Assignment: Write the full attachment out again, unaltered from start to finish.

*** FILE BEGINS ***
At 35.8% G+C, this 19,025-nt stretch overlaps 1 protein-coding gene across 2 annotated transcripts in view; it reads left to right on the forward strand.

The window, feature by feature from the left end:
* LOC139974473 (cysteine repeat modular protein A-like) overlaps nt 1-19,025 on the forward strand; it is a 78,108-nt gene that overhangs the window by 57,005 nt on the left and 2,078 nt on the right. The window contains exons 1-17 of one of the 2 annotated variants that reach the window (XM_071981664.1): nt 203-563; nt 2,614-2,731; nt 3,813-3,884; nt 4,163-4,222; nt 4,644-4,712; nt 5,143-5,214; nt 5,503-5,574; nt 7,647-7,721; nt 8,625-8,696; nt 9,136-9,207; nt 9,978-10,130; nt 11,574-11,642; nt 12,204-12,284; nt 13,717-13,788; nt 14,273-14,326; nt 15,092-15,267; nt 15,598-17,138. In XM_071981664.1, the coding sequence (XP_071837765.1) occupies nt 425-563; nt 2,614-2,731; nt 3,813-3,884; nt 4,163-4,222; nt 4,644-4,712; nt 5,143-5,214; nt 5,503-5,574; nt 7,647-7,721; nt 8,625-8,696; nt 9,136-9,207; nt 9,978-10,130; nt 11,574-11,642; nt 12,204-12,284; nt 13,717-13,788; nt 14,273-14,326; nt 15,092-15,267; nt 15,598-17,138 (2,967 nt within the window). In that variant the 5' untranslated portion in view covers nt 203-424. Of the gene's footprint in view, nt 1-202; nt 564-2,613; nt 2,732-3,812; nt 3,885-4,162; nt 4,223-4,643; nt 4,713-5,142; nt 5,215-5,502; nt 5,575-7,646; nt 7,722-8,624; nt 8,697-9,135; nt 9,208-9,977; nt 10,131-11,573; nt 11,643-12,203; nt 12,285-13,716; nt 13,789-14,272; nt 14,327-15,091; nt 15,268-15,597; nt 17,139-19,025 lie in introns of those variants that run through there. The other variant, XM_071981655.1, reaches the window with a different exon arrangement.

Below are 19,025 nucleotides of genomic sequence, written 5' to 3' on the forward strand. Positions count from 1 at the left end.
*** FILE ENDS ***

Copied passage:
At 35.8% G+C, this 19,025-nt stretch overlaps 1 protein-coding gene across 2 annotated transcripts in view; it reads left to right on the forward strand.

The window, feature by feature from the left end:
* LOC139974473 (cysteine repeat modular protein A-like) overlaps nt 1-19,025 on the forward strand; it is a 78,108-nt gene that overhangs the window by 57,005 nt on the left and 2,078 nt on the right. The window contains exons 1-17 of one of the 2 annotated variants that reach the window (XM_071981664.1): nt 203-563; nt 2,614-2,731; nt 3,813-3,884; nt 4,163-4,222; nt 4,644-4,712; nt 5,143-5,214; nt 5,503-5,574; nt 7,647-7,721; nt 8,625-8,696; nt 9,136-9,207; nt 9,978-10,130; nt 11,574-11,642; nt 12,204-12,284; nt 13,717-13,788; nt 14,273-14,326; nt 15,092-15,267; nt 15,598-17,138. In XM_071981664.1, the coding sequence (XP_071837765.1) occupies nt 425-563; nt 2,614-2,731; nt 3,813-3,884; nt 4,163-4,222; nt 4,644-4,712; nt 5,143-5,214; nt 5,503-5,574; nt 7,647-7,721; nt 8,625-8,696; nt 9,136-9,207; nt 9,978-10,130; nt 11,574-11,642; nt 12,204-12,284; nt 13,717-13,788; nt 14,273-14,326; nt 15,092-15,267; nt 15,598-17,138 (2,967 nt within the window). In that variant the 5' untranslated portion in view covers nt 203-424. Of the gene's footprint in view, nt 1-202; nt 564-2,613; nt 2,732-3,812; nt 3,885-4,162; nt 4,223-4,643; nt 4,713-5,142; nt 5,215-5,502; nt 5,575-7,646; nt 7,722-8,624; nt 8,697-9,135; nt 9,208-9,977; nt 10,131-11,573; nt 11,643-12,203; nt 12,285-13,716; nt 13,789-14,272; nt 14,327-15,091; nt 15,268-15,597; nt 17,139-19,025 lie in introns of those variants that run through there. The other variant, XM_071981655.1, reaches the window with a different exon arrangement.

Below are 19,025 nucleotides of genomic sequence, written 5' to 3' on the forward strand. Positions count from 1 at the left end.